Intel Axes $5.4B Tower Semiconductor Deal After China Snub

Intel on Wednesday scrapped its headline-grabbing $5.4 billion planned acquisition of Israel’s Tower Semiconductor after Chinese regulators denied regulatory approval.

Intel and Tower mutually agreed to terminate the purchase agreement, Intel said in a statement. Tower confirmed the deal’s demise in a separate statement. The approval was needed to meet an August 15 deadline to complete the purchase, which was announced in February 2022.

China’s move has broader geopolitical implications as the country locks horns with western nations in a battle for chip manufacturing and supply dominance. Intel, once the leader in global silicone production, now produces just 11% of the world’s chip supply. The Tower acquisition was part of Intel CEO Pat Gelsinger’s IDM 2.0 plan to revive the company’s chip manufacturing activity, as Tower offered a portfolio of high-value legacy semiconductor components used by many companies.

Intel must pay Tower a $353 million termination fee, more than wiping out the $232 million Intel Foundry Services (IFS), the company’s in-house foundry manufacturing service, reported in the second quarter of 2023. The revenue take was a 300% increase in revenue for the quarter year-over-year.

“It’s not fun, but I wouldn’t call it a ‘death knell’ for IFS or anything,” says Roger Kay, founder of market intelligence firm Endpoint Technologies. “The foundry business has been slow getting of the starting blocks. They have a hard time convincing customers they will have a full suite of offerings. This acquisition would have helped bolster their offerings. So, it’s a bit of a setback. And they need all the help they can get at this point.”

In a statement, Gelsinger said the companies will continue to cooperate, despite not being under the same logo: “Our respect for Tower has only grown through this process, and we will continue to look for opportunities to work together in the future.”

Geopolitical Rift Widens

China’s inaction on regulatory approval is likely a response to US cracking down on tech companies doing business in China. President Joe Biden last week signed an executive order to protect sensitive technologies the White House says are critical to military innovation. The order requires investors to notify the Treasury Department and seek approval for investments in “countries of concern” for a host of technology products, including semiconductors.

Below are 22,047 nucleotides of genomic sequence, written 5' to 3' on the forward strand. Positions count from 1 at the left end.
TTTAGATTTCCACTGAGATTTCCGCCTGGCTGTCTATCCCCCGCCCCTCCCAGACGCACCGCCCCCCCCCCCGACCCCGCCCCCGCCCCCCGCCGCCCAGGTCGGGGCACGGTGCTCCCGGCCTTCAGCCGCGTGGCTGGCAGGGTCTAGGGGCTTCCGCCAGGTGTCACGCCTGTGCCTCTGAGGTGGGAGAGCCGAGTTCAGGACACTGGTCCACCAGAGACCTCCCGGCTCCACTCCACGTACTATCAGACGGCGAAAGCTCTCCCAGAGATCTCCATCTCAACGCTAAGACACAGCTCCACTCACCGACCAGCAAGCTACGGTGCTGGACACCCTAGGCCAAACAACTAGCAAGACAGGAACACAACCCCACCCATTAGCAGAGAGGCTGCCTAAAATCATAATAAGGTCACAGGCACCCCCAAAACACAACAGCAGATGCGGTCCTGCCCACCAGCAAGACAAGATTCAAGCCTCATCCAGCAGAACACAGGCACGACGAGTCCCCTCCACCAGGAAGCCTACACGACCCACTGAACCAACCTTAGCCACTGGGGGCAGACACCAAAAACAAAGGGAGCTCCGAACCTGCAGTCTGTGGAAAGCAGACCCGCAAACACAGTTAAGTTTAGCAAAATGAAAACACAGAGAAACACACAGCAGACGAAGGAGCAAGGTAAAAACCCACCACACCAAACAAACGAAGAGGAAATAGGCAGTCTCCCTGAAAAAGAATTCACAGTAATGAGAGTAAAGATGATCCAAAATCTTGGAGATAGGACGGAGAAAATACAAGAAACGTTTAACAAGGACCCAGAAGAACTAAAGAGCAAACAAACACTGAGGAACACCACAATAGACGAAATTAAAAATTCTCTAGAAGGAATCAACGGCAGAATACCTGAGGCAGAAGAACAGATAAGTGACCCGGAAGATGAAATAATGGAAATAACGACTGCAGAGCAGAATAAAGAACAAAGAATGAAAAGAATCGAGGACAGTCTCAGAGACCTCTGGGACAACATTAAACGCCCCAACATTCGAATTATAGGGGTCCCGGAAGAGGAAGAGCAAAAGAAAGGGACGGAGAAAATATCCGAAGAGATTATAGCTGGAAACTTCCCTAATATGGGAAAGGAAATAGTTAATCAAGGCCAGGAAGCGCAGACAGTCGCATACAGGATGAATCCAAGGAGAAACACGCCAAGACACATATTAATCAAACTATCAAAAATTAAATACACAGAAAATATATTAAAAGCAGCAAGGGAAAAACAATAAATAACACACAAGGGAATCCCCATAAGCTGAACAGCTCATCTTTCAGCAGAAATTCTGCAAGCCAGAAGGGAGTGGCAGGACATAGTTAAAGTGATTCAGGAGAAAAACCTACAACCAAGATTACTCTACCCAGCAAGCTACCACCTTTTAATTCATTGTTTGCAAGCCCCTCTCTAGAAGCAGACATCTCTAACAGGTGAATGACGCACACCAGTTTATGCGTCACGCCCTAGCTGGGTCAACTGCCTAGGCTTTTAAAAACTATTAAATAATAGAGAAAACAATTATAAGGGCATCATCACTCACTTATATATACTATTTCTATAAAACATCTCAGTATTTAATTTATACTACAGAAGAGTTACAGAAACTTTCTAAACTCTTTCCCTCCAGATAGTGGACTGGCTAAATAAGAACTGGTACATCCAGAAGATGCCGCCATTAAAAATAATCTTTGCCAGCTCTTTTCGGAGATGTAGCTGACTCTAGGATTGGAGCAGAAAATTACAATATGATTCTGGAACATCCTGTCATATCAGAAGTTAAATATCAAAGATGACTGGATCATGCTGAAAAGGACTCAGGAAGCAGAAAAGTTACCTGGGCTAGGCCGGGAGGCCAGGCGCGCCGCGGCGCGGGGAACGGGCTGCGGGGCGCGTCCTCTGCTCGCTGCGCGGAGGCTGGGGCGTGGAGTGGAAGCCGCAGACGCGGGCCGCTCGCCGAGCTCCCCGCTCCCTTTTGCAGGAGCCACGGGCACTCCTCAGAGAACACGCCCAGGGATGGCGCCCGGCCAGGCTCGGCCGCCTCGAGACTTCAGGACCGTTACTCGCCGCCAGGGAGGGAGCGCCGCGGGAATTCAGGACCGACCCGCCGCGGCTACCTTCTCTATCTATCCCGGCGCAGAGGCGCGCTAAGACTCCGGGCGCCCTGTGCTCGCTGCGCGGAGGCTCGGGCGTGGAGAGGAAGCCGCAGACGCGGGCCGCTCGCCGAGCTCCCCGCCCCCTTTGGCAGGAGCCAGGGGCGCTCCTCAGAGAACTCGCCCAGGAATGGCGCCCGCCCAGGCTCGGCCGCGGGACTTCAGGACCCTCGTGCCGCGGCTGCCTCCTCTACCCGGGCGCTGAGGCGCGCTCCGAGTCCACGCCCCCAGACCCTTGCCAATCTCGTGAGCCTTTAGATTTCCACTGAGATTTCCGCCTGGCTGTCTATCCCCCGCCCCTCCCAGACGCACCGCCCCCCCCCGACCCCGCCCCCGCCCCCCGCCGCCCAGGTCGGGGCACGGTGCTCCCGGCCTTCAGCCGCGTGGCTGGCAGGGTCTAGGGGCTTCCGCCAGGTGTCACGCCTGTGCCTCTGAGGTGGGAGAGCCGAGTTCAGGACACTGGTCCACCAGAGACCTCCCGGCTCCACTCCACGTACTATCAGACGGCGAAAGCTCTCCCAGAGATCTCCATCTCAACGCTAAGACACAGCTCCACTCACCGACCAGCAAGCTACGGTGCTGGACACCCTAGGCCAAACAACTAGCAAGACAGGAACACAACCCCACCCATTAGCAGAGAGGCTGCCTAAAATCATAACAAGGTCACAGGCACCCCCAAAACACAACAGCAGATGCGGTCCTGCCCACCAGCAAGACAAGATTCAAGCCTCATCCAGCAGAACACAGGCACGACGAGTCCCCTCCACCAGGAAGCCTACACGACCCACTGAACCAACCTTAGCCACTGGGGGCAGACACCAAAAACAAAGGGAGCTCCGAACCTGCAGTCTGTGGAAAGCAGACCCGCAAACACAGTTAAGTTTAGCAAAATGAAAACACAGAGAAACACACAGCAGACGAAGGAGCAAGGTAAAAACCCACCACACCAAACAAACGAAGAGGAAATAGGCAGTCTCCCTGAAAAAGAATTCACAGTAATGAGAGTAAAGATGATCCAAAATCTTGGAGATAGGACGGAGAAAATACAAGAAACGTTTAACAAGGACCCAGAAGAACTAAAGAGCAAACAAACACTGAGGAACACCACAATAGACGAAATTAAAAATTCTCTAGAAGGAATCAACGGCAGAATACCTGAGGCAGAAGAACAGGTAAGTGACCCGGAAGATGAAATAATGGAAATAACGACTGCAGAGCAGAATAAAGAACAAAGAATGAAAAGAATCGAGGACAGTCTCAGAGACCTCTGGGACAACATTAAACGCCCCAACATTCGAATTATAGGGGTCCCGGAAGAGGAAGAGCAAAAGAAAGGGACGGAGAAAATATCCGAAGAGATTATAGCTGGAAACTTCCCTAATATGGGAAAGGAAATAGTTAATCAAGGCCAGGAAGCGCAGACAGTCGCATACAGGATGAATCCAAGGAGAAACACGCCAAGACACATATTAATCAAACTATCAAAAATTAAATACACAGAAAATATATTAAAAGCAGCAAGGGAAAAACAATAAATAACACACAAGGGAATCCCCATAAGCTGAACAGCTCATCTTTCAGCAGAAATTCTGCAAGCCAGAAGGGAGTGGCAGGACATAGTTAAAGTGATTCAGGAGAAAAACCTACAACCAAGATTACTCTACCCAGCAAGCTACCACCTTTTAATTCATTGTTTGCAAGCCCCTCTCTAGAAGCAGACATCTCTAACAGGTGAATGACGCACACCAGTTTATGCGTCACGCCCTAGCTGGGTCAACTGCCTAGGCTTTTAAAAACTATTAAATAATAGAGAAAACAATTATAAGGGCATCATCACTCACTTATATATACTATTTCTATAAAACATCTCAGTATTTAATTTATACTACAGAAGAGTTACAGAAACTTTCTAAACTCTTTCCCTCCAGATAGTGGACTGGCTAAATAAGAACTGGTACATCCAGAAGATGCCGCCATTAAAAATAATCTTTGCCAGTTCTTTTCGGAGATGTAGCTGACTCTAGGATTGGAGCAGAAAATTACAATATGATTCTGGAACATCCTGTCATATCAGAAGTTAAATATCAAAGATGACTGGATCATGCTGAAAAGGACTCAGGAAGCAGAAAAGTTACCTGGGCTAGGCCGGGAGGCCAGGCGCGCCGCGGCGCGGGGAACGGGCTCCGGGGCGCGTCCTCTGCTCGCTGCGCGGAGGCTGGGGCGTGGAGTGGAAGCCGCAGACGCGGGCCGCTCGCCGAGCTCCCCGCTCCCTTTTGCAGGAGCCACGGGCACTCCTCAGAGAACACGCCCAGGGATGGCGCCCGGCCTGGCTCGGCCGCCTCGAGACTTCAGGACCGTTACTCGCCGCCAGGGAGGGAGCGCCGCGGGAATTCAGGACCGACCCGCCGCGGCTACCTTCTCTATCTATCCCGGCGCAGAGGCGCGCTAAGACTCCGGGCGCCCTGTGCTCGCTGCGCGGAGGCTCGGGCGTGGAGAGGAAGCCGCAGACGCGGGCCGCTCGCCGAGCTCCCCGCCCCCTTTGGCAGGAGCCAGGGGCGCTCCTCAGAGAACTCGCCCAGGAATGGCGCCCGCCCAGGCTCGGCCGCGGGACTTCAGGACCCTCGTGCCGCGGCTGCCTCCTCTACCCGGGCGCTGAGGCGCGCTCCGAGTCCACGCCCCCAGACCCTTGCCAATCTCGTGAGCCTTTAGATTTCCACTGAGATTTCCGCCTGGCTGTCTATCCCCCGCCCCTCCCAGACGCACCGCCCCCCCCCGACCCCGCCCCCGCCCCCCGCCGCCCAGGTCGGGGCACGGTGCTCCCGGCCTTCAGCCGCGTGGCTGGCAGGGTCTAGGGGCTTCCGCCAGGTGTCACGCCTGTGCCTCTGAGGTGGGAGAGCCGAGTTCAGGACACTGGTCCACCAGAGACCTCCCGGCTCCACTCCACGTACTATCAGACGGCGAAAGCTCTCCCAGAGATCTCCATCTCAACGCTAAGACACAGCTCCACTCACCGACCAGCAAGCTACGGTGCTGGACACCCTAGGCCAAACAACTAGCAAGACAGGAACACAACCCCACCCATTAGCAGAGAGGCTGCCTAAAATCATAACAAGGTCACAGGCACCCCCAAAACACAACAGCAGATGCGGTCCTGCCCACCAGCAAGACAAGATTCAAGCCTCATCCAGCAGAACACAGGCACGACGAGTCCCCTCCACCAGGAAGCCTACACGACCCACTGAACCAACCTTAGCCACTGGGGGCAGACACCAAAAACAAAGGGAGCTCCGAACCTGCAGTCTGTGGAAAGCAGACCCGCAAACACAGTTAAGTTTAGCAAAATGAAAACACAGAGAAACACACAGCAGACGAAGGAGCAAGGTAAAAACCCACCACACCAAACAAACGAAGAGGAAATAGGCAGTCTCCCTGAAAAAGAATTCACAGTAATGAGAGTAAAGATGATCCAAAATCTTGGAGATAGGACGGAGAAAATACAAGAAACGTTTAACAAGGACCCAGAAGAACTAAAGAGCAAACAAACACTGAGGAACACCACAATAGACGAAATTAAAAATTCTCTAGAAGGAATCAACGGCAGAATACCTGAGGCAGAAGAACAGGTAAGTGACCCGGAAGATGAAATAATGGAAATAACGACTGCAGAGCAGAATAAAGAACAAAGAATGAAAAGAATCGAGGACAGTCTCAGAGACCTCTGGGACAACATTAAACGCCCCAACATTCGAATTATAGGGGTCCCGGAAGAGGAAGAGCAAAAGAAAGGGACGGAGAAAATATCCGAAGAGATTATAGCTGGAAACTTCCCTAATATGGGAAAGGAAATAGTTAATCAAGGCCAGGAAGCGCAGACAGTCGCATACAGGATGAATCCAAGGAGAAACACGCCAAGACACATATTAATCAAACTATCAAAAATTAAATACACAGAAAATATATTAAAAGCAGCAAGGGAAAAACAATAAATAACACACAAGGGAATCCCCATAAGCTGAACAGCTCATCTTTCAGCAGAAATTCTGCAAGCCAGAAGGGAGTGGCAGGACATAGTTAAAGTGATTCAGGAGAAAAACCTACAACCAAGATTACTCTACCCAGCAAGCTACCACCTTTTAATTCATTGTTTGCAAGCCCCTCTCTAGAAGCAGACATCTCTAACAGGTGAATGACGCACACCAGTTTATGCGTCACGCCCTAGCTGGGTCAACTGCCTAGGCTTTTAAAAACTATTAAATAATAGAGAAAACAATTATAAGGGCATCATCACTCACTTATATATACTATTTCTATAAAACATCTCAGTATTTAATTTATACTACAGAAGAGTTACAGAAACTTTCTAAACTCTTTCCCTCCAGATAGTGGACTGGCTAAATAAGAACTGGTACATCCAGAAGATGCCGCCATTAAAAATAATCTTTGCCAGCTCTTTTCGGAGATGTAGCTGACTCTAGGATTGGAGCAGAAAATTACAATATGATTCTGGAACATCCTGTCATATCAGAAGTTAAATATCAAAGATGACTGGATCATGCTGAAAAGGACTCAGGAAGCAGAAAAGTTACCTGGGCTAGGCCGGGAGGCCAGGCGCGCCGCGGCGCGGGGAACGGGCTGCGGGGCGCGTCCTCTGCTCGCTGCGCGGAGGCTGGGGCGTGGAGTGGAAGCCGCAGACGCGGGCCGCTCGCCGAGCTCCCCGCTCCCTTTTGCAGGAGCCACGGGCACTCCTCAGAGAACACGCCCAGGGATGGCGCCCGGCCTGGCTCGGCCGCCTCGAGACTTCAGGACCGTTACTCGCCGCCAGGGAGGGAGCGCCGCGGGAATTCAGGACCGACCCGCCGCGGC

“What we are seeing is a slow-motion tsunami,” Kay says. “We started squeezing China to cause pain, and they turned around and did this in response. This is just further evidence of the rift that’s opening between the two countries.”

According to the Rhodium Group, US venture capital in China reached a 10-year low at $1.3 billion, down from $14.4 billion in 2018. Total US investment in China dropped to a 20-year low in 2022 to $8.2 billion, indicating lingering effects of the COVID-19 pandemic lockdowns globally.

Kay, while acknowledging the need to protect sensitive technology and supply chains, believes the countries need to start cooperating more. “It’s a bad thing that we’re breaking down into these camps and fiefdoms where each country is producing technology only for itself. Intel has done a lot of business with China — a lot of that business depends on reciprocity.”

He said Intel still needs to attract a “marquis” client for its IFS business. “Ideally, I’d love to see them do that this year,” he said. “But this development certainly doesn’t help and we’re getting pretty late in the year.”

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